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Curious Minds Want to Grow

Today, we hear from Sara Pot, a brilliant, brave, and badass human who has leveraged her curious mind as she's navigated difficult conversations.

At least once a month in 2024, we will hear from humans who help us see learning, leadership, and liberation in new and everyday ways, holding the precious truths and focusing our eyes to see.

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Heartfelt thanks to you, Sara, for sharing your wise reflections with us.

Fellow leaders and learners, I wish you courage, rest, and beloved community along the journey.

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Sara Pot

“What’s wrong with them?”

I turn and see a young child looking curiously at my girls. It’s a busy afternoon in the grocery store, and I am with my two teenage daughters, Rachel, 17, and Janneke, 15. Both girls are smiling, sitting quietly in their wheelchairs. Their feeding tubes can be seen hanging on the right side of their chairs.

The child's parent looks at me, blushes with embarrassment, and shushes their child, telling them to turn away. At that moment, I choose to step forward and catch the child’s attention with my own question: “Hi. What do you see that makes you think something is wrong?”

Difficult conversations. Do you avoid them or engage them? What does it look like when you are in a difficult conversation? Are you mentally scrambling to find the right words, submitting to an emotional response, or finding the nearest exit?

When I think about the young child’s question and the parent’s visible response, I wonder if unconscious bias could be a culprit in some of our difficult conversations or why we run from them.

Many of us capture photos, record videos, and curate images daily to build a narrative of our liking. There’s comfort in the familiar, and it’s reassuring when we are in control. In my experience, both personally and professionally, difficult conversations emerge when we encounter something unfamiliar, when something is out of our sphere of control, or when there is a power imbalance.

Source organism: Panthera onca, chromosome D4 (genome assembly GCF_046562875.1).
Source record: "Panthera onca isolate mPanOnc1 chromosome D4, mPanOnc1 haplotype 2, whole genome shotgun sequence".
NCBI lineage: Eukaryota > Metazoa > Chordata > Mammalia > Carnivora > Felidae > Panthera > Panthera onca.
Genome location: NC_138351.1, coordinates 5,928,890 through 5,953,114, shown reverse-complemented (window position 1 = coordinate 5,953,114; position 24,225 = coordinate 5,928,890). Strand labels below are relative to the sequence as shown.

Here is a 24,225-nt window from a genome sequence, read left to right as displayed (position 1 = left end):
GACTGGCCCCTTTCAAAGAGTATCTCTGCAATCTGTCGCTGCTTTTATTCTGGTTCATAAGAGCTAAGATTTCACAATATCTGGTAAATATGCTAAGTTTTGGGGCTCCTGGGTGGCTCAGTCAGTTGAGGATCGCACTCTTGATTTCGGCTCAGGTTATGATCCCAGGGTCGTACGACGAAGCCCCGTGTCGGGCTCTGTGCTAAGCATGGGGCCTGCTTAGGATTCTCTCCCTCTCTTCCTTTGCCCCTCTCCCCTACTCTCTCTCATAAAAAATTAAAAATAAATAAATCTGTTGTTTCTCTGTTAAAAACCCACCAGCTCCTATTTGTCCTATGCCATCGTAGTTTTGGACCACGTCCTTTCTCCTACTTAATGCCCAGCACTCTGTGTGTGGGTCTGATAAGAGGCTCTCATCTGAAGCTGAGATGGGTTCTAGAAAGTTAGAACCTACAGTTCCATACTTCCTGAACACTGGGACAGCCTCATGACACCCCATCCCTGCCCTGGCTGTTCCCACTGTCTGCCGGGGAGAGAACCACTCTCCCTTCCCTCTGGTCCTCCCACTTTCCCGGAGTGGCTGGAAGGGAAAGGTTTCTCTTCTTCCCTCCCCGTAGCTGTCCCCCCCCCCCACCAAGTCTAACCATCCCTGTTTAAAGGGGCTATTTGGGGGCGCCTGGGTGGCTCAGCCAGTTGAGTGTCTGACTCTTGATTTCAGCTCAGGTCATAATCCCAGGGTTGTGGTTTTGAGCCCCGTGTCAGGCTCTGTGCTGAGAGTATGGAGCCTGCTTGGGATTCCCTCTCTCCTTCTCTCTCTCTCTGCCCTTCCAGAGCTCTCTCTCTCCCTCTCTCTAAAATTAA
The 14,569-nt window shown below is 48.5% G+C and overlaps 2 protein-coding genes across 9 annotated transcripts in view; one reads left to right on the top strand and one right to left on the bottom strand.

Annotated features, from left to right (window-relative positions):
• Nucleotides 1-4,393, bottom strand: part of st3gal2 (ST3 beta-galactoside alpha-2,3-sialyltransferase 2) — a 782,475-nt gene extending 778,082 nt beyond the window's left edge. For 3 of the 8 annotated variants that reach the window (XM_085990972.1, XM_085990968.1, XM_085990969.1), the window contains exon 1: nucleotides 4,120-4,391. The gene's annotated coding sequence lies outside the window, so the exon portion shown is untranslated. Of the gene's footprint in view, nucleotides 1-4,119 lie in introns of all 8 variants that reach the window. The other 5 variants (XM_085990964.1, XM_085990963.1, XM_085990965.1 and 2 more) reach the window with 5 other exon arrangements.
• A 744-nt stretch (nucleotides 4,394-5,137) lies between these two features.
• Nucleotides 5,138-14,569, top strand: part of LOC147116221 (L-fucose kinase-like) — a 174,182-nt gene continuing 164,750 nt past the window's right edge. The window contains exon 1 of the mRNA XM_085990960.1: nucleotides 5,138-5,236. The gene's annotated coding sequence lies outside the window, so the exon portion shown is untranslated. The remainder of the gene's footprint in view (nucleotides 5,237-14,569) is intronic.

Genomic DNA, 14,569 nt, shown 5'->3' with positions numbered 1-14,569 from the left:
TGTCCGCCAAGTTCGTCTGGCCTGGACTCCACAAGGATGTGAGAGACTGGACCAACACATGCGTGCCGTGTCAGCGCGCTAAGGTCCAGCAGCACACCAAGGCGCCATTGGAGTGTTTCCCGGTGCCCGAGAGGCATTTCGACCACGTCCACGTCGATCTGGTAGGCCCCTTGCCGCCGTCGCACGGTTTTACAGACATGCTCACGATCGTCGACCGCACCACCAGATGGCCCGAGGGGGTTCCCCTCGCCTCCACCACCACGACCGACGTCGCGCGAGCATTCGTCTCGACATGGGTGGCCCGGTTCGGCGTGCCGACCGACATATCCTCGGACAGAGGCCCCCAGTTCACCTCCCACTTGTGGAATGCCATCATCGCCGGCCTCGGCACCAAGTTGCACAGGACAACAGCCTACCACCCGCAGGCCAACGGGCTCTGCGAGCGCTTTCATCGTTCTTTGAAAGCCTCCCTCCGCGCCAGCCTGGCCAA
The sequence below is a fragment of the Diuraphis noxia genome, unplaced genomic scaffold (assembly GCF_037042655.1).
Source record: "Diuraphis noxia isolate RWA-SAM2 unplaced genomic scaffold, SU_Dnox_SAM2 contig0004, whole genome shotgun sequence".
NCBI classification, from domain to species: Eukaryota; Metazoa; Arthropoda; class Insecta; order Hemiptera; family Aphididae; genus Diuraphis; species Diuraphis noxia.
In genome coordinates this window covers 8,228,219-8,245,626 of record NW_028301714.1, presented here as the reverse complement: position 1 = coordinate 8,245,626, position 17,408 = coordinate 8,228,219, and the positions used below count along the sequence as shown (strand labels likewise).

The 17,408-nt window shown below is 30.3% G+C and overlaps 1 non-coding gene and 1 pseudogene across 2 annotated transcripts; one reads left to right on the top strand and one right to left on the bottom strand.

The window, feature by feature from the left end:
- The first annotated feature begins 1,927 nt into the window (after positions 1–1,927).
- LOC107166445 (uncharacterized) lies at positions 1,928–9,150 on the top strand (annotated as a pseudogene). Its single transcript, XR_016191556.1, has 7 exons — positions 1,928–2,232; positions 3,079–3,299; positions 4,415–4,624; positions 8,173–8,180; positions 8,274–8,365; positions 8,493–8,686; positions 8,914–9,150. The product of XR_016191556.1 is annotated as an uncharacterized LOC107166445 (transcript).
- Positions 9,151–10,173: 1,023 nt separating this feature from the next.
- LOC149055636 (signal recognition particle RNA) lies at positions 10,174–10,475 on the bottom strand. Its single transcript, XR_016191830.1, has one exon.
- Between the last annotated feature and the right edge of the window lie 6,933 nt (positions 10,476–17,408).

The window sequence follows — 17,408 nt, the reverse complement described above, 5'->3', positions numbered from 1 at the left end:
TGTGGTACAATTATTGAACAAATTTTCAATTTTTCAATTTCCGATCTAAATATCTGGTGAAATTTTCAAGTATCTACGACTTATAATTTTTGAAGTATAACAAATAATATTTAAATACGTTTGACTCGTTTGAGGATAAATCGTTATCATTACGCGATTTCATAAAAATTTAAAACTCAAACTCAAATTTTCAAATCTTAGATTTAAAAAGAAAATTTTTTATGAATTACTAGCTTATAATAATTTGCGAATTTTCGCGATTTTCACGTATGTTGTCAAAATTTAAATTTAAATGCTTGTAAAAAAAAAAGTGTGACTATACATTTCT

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Though I won’t pretend to have the remedy for eliminating difficult conversations, I’ve leaned into these two practices:

Remain curious, ask questions in humility, and respect the response. Monica Guzmán, author of I Never Thought of It That Way, invites us to turn our assumptions into questions. This practice lends itself to unpacking the shortcuts we make in our minds (which can turn into biases) as we process interactions. Furthermore, Guzman counters that those who are underrepresented in our circles risk being overrepresented in our imagination, building a misinformed lens through which we see the world and manage our conversations.

Pay attention to what you observe - not just what you think or know. Recently, I completed some training with Visual Thinking Strategies, a method that improves critical thinking skills through facilitated discussions of artwork. I was inspired by Dr. Brian Goldman, who referenced the method in his book, The Power of Teamwork, about the science of team building in healthcare. Goldman’s storytelling illustrates how key questions specific to observation can help shift the power dynamic and invite more transparency and collaboration in situations that are often intense, such as the hospital's emergency department.

042424_Image 1There are days when I am tired for my girls of the stares. But my response matters when a young child asks with curiosity and innocence. What might seem difficult for my girls and me at the moment can be pivotal for the child, creating a lasting impression.  

Sara Signature

What Im Reading-1


What is Sara Reading, Watching, or Listening to?


  • Remember: The Science of Memory and the Art of Forgetting by Lisa Genova
Sara Pot (She/Her)
Post by Sara Pot (She/Her)
April 24, 2024
Sara Pot is a Canadian-American parent of four, including two medically fragile teens who require complex care specific to their diagnosed disabilities. She works for CanChild, a research center focused on pediatric disability housed within McMaster University in Hamilton, Ontario (Canada), as an educator and facilitator focused on developing patient and family engagement.